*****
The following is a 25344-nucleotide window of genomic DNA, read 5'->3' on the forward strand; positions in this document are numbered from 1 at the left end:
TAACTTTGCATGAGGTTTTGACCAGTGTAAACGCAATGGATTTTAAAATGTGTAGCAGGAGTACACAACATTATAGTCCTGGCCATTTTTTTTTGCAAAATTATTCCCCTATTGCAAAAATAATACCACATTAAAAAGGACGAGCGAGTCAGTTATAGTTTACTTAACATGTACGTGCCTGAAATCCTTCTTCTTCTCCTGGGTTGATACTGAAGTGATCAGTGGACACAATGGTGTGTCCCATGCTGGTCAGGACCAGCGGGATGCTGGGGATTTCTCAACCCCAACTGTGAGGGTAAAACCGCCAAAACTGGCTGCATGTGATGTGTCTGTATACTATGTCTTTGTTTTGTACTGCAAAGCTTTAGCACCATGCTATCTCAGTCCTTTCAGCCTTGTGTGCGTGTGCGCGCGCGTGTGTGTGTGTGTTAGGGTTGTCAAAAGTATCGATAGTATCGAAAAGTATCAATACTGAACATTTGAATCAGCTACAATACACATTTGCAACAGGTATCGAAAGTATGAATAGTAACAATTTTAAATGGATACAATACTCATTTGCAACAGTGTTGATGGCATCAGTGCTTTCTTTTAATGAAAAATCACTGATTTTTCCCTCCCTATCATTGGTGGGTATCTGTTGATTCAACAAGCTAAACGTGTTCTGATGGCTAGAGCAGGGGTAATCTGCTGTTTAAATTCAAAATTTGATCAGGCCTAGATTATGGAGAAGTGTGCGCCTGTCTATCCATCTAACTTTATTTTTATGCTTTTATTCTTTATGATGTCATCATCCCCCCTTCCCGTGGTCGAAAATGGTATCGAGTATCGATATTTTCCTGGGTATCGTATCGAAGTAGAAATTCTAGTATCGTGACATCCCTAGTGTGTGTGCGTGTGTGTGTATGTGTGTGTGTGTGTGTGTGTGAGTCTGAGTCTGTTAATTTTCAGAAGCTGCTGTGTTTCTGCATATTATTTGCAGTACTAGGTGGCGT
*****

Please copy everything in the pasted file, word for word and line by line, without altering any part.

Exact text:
The following is a 25344-nucleotide window of genomic DNA, read 5'->3' on the forward strand; positions in this document are numbered from 1 at the left end:
TAACTTTGCATGAGGTTTTGACCAGTGTAAACGCAATGGATTTTAAAATGTGTAGCAGGAGTACACAACATTATAGTCCTGGCCATTTTTTTTTGCAAAATTATTCCCCTATTGCAAAAATAATACCACATTAAAAAGGACGAGCGAGTCAGTTATAGTTTACTTAACATGTACGTGCCTGAAATCCTTCTTCTTCTCCTGGGTTGATACTGAAGTGATCAGTGGACACAATGGTGTGTCCCATGCTGGTCAGGACCAGCGGGATGCTGGGGATTTCTCAACCCCAACTGTGAGGGTAAAACCGCCAAAACTGGCTGCATGTGATGTGTCTGTATACTATGTCTTTGTTTTGTACTGCAAAGCTTTAGCACCATGCTATCTCAGTCCTTTCAGCCTTGTGTGCGTGTGCGCGCGCGTGTGTGTGTGTGTTAGGGTTGTCAAAAGTATCGATAGTATCGAAAAGTATCAATACTGAACATTTGAATCAGCTACAATACACATTTGCAACAGGTATCGAAAGTATGAATAGTAACAATTTTAAATGGATACAATACTCATTTGCAACAGTGTTGATGGCATCAGTGCTTTCTTTTAATGAAAAATCACTGATTTTTCCCTCCCTATCATTGGTGGGTATCTGTTGATTCAACAAGCTAAACGTGTTCTGATGGCTAGAGCAGGGGTAATCTGCTGTTTAAATTCAAAATTTGATCAGGCCTAGATTATGGAGAAGTGTGCGCCTGTCTATCCATCTAACTTTATTTTTATGCTTTTATTCTTTATGATGTCATCATCCCCCCTTCCCGTGGTCGAAAATGGTATCGAGTATCGATATTTTCCTGGGTATCGTATCGAAGTAGAAATTCTAGTATCGTGACATCCCTAGTGTGTGTGCGTGTGTGTGTATGTGTGTGTGTGTGTGTGTGTGAGTCTGAGTCTGTTAATTTTCAGAAGCTGCTGTGTTTCTGCATATTATTTGCAGTACTAGGTGGCGT